Presentation on theme: "Objectives Solve orbital motion problems. Relate weightlessness to objects in free fall. Describe gravitational fields. Compare views on gravitation."— Presentation transcript:
Objectives Solve orbital motion problems. Relate weightlessness to objects in free fall. Describe gravitational fields. Compare views on gravitation.
ORBITS OF PLANETS AND SATELLITES Go over Cannonball example p. 179 The curvature of the projectile would continue to just match the curvature of Earth, so that the cannonball would never get any closer or farther away from Earth’s curved surface. The cannonball therefore would be in orbit. This is how a satellite works. Thus a cannonball or any object or satellite at or above this altitude could orbit Earth for a long time. A satellite in an orbit that is always the same height above Earth move in uniform circular motion.
ORBITS OF PLANETS AND SATELLITES a c = v 2 / r F c = ma c = mv 2 / r Combining the above equation with Newton’s Law of Universal Gravitation yields the following equation Gm E m = mv 2 r 2 r
ORBITS OF PLANETS AND SATELLITES Speed of a Satellite Orbiting Earth – is equal to the square root of the universal gravitation constant times the mass of Earth divided by the radius of the orbit. v = √ (Gm E ) / r Period of a Satellite Orbiting Earth – is equal to 2Π times the square root of the radius or the orbit cubed divided by the product of the universal gravitation constant and the mass of Earth. T = 2Π √ r 3 / (Gm E )
ORBITS OF PLANETS AND SATELLITES The equations for the speed and period of a satellite can be used for any object in orbit about another object. The mass of the central body will replace m E in the equations and r will be the distance between the centers of the orbiting body and central body. Since the acceleration of any mass must follow Newton’s 2 nd Law (F = ma) more force is needed to launch a more massive satellite into orbit. Thus the mass of a satellite is limited to the capability of the rockets used to launch it.
ORBITS OF PLANETS AND SATELLITES Do Example Problem 2 p. 181 v = √ (Gm E ) / r v = √ (6.67 * 10 -11 )(5.97 * 10 24 ) / (6.38 * 10 6 +.225 * 10 6 ) v = √ (3.98199 * 10 14 ) / (6.605 * 10 6 ) v = √ (6.029 * 10 7 ) v = 7.765 * 10 3 m/s T = 2Π √ r 3 / (Gm E ) T = 2Π √ (6.605 * 10 6 ) 3 / (6.67 * 10 -11 )(5.97 * 10 24 ) T = 2(3.14) √ (2.8815 * 10 20 ) / (3.98199 * 10 14 ) T = 6.28 √ (7.236 * 10 5 ) T = 6.28 (850.647) T = 5342.062 s(If convert = 89 min or 1.5 hours Do Practice Problems p. 181 # 12-14
ACCELERATION DUE TO GRAVITY F = Gm E m / r 2 = ma a = Gm E / r 2 a = g and r = r E so g = Gm E / r E 2 m E = gr E 2 / G a = g (r E / r) 2 This last equation shows that as you move farther from Earth’s center (r becomes larger) the acceleration due to gravity is reduced according to the inverse square relationship.
ACCELERATION DUE TO GRAVITY Weightlessness – an object’s apparent weight of zero that results when there are no contact forces pushing on the object. This is also called Zero g. There is gravity in space. Gravity is what causes the shuttle and satellites to orbit Earth.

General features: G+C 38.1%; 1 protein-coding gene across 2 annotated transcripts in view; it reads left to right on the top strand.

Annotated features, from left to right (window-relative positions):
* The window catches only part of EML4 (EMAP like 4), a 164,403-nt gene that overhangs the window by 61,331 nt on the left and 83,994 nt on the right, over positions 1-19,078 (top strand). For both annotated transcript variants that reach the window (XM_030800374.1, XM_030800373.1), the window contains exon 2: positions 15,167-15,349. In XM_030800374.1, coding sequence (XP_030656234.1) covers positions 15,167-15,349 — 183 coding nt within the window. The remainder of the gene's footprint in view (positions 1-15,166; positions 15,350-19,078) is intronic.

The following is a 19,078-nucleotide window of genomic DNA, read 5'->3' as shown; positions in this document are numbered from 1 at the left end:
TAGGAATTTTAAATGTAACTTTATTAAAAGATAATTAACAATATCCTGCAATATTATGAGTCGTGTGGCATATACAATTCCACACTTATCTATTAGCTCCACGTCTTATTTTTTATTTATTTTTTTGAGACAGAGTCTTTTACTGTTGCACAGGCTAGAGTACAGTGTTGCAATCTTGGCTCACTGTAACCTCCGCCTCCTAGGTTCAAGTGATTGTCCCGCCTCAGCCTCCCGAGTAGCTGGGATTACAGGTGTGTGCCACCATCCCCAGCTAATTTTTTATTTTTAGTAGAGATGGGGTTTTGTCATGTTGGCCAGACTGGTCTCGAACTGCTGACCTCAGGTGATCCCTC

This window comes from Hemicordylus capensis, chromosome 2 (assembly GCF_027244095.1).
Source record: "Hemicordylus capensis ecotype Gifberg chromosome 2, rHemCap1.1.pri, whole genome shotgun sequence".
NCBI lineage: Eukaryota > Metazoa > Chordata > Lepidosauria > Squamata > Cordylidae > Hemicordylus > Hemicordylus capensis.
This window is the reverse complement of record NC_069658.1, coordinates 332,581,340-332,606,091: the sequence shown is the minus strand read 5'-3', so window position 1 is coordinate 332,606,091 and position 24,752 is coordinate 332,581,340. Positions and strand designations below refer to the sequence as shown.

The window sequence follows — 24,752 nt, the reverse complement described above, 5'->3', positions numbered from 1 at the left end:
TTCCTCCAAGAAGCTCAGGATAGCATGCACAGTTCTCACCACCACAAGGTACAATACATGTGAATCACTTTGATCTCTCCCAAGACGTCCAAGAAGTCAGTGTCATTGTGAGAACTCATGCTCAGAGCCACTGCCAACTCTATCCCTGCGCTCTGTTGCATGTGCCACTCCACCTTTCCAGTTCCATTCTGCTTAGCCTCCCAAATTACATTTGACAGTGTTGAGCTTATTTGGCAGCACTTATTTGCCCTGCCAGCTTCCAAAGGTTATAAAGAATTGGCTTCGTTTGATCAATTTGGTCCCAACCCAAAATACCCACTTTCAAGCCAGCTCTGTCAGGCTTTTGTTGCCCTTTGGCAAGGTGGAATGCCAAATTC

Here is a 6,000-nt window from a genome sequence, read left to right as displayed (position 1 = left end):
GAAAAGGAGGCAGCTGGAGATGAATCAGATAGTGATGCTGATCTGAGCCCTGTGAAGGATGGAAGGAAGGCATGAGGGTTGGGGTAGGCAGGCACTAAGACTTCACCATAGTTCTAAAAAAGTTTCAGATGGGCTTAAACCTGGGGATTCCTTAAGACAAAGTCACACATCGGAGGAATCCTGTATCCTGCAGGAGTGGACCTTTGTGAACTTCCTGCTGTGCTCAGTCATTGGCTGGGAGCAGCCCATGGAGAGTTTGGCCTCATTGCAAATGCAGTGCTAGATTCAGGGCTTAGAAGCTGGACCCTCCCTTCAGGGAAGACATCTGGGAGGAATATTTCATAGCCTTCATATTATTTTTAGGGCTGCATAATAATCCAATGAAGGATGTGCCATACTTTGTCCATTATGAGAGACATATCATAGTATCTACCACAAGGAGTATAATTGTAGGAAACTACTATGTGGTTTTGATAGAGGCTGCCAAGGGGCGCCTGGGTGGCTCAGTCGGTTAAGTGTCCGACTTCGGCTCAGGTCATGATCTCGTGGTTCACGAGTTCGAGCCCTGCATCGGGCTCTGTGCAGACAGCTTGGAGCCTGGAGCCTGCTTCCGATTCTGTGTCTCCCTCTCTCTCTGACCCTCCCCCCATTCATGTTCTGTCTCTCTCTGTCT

THE GRAVITATIONAL FIELD Gravity acts over a distance. It acts on objects that are not touching. Michael Faraday – invented the concept of the field to explain how a magnet attracts objects. Later the field concept was applied to gravity. Gravitational Field – is equal to the universal gravitational constant times the object’s mass divided by the square of the distance from the object’s center. g = Gm / r 2
THE GRAVITATIONAL FIELD The Gravitational Field can be measured by placing an object with a small mass in the gravitational field and measuring the force on it. Then the gravitational field is the force divided by a mass. It is measured in Newtons per kilogram (N/kg) which = m/s 2. Thus we have g = F / m The strength of the field varies inversely with the square of the distance from the center of Earth. The gravitational field depends on Earth’s mass but not on the mass of the object experiencing it.
TWO KINDS OF MASS Inertial Mass – is equal to the net force exerted on the object divided by the acceleration of the object. It is a measure of the object’s resistance to any type of force. m Inertial = F Net / a Gravitational Mass – is equal to the distance between the objects squared times the gravitational force divided by the product of the universal gravitational constant times the mass of the other object. m Gravitational = r 2 F Gravitational / Gm Newton claimed that Inertial and Gravitational Mass are equal in magnitude. All experiments done since then show this is the case.
EINSTEIN’S THEORY OF GRAVITY Einstein proposed that Gravity is not a force but rather an effect of space itself. According to Einstein mass changes the space around it. Mass causes space to be curved and other bodies are accelerated because of the way they follow this curved space. Einstein’s General Theory of Relativity – makes many predictions about how massive objects affect one another. It predicts the deflection or bending of light by massive objects. In 1919, an eclipse of the sun proved Einstein’s theory. Do 7.2 Section Review p. 185 # 15-21